Anything that uses small particles to exfoliate. For example, apricot kernels or walnut shells.

Related: Physical Vs Chemical Exfoliation: Which One Is Right For You?

Why Are Scrubs Bad?

Because those little unassuming natural particles often have ragged and jarred edges that can scratch and tear the skin.

That’s not good. Especially when germs and bacteria use them to find their way inside your body. Need I say more?

P.S. Have you heard? St Ives is being sued for its famous apricot scrub for this very reason!

What You Should Do Instead

Use a gentler exfoliant. But which one? That depends on your skin type, too:

Dry skin: glycolic acid

Oily skin: salicylic acid

Sensitive skin: lactic acid or washcloth

Related: Glycolic VS Lactic VS Salicylic Acid: Which One Is Right For You?

eucerin dermopurifyer oil control cleansing gel

4. Overcleansing

Ok, I’m done with overexfoliation. Promise. Now, let’s talk about overcleansing.

We’ve become obsessed with cleansing. It’s not enough to cleanse once anymore. Now it’s all about double cleansing.

Wait, that’s outdated, too. The latest Korean craze is triple cleansing. And, frankly, that’s the stupidest thing I’ve heard in a long while.

Triple cleansing starts with using a cleansing wipe to get rid of eye makeup. Because we all know how good those are at removing stubborn makeup. All that rubbing to remove next to nothing is oh so good for the delicate eye area… I’m being sarcastic, obvs.

I’m not saying cleansing is bad. Of course, you want to get rid of the dirt and makeup on your skin. And I do like double cleansing – when done right.

But, it’s one thing to cleanse the skin. It’s another to make it squeaky clean.

Related: Triple Cleansing Is A Thing: Should You Do It?

Why Is Overcleansing Bad?

You know sebum, that little thing we all love to hate?

Turns out, it’s pretty useful. It’s your skin’s natural moisturizer. If your skin doesn’t make enough of it, it becomes dry. And when skin is dry, irritations are just around the corner.

When you overcleanse, you get rid of too much sebum. That leads to dryness, flakiness and irritations. 

But how do you know when you’ve gone too far? Your skin will tell you.

You know that tight feeling you sometimes get after washing your face? That’s your skin’s way of telling you “Stop using that bloody cleanser so often. You’re stripping me naked and I don’t like it!”

What You Should Do Instead

Use a gentler cleanser. If you have oily skin, go with a foaming cleanser. Everyone else, use something creamy or oil-based. Those cleansers replenish the moisture they strip away, keeping your skin happy and balanced.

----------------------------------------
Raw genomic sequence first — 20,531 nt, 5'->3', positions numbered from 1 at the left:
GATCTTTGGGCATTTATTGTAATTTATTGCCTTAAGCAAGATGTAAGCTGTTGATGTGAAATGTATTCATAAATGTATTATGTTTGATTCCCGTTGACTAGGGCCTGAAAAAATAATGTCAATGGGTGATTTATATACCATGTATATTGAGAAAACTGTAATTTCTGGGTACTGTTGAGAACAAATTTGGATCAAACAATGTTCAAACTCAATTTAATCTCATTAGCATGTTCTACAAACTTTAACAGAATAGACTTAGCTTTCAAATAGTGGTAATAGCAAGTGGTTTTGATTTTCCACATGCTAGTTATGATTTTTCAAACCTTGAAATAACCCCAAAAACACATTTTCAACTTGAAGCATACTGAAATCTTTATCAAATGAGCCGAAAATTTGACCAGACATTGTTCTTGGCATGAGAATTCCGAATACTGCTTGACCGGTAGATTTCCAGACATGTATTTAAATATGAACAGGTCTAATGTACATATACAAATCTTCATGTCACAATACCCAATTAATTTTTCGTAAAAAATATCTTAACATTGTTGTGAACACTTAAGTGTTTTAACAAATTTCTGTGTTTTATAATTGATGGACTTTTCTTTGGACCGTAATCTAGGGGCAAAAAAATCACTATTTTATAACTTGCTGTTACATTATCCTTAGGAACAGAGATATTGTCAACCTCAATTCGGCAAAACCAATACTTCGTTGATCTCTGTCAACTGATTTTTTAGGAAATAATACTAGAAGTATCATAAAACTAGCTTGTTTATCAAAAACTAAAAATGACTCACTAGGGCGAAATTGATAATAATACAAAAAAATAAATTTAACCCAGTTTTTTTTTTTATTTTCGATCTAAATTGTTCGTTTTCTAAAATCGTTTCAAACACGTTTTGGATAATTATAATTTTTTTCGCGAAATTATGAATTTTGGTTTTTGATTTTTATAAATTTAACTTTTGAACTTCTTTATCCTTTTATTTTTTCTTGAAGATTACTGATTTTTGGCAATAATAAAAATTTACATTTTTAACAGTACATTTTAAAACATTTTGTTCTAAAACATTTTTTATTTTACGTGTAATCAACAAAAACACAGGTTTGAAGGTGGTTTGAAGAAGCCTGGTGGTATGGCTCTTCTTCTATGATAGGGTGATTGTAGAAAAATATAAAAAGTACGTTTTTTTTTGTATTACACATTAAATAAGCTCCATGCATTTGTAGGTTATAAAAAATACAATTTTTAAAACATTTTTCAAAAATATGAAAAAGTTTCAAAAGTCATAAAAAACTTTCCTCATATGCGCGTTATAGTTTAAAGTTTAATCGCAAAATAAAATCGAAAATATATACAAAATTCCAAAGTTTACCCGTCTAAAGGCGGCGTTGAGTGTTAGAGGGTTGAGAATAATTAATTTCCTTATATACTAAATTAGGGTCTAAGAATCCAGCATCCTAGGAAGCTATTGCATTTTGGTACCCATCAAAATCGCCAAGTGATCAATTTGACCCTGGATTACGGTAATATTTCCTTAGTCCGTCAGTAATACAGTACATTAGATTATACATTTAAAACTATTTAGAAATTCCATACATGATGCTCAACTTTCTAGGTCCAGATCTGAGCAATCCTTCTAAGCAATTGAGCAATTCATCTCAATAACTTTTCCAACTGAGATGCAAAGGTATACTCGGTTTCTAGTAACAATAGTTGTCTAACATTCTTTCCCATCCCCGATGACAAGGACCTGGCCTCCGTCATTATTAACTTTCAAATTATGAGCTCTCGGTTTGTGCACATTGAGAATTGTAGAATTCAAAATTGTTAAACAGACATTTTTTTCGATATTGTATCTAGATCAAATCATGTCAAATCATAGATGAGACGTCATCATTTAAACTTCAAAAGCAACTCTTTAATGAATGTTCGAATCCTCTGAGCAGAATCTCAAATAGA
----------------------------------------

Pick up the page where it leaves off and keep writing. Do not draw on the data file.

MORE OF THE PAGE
Doesn’t matter what skin type you have. Never cleanse more than twice a day. Never.

Related: How To Choose The Right Cleanser For Your Skin Type

5. DIY Skincare

I’m not saying DIY skincare is bad. A lot of it is pretty good.

You just need to take the time to learn how to formulate products properly. Scouring the internet for random recipes may do you more harm than good.

Auntie Google is pretty crazy. She’ll rave about how good exfoliating with baking soda is, recommend you pop that pimple with toothpaste and forget to warn you about the dangers of using honey in your DIY lotions and potions.

All things that spell bad news for your skin.

Why Is DIY Skincare Bad?

Baking soda and toothpaste are really harsh on the skin. They could seriously irritate it. Burn it even. And, with all that sugar, honey can turn your cream into a playground for bacteria.

And don’t get me started on DIY sunscreen. Without proper testing, how do you know it even works?

There’s a lot more to DIY skincare than mixing random stuff in a bowl. You need to know what ph an ingredient has, how it plays with other ingredients, how well it can penetrate your skin…

Ignore even one of these things and you risk doing some serious damage to your skin.

What You Should Do Instead

I’m not saying you should avoid DIY skincare. I know some of you love making your lotions and potions.

But, please, take the time to learn how to do it properly. Get help from an expert, take a course, double check your sources, get the right equipment.

Don’t simply trust everything Auntie Google tells you.

The Bottom Line

Skincare is like everything else. Good in moderation. But even the best treatments can turn into a nightmare if you abuse them. Be safe!

Has a skincare treatment ever ruined your skin? Share your experience in the comments below.

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12 comments

f.c. February 15, 2017 - 8:10 pm

Love LOVE this post! Made all these mistakes far too many times, and it’s something I have to constantly remind myself and others to have balance with.

It’s very easy to get overzealous with treatments when you see that initial bump of improvement. The trick is having the willpower to go against your first instinct in favor of patience.

Reply
Gio February 27, 2017 - 2:23 pm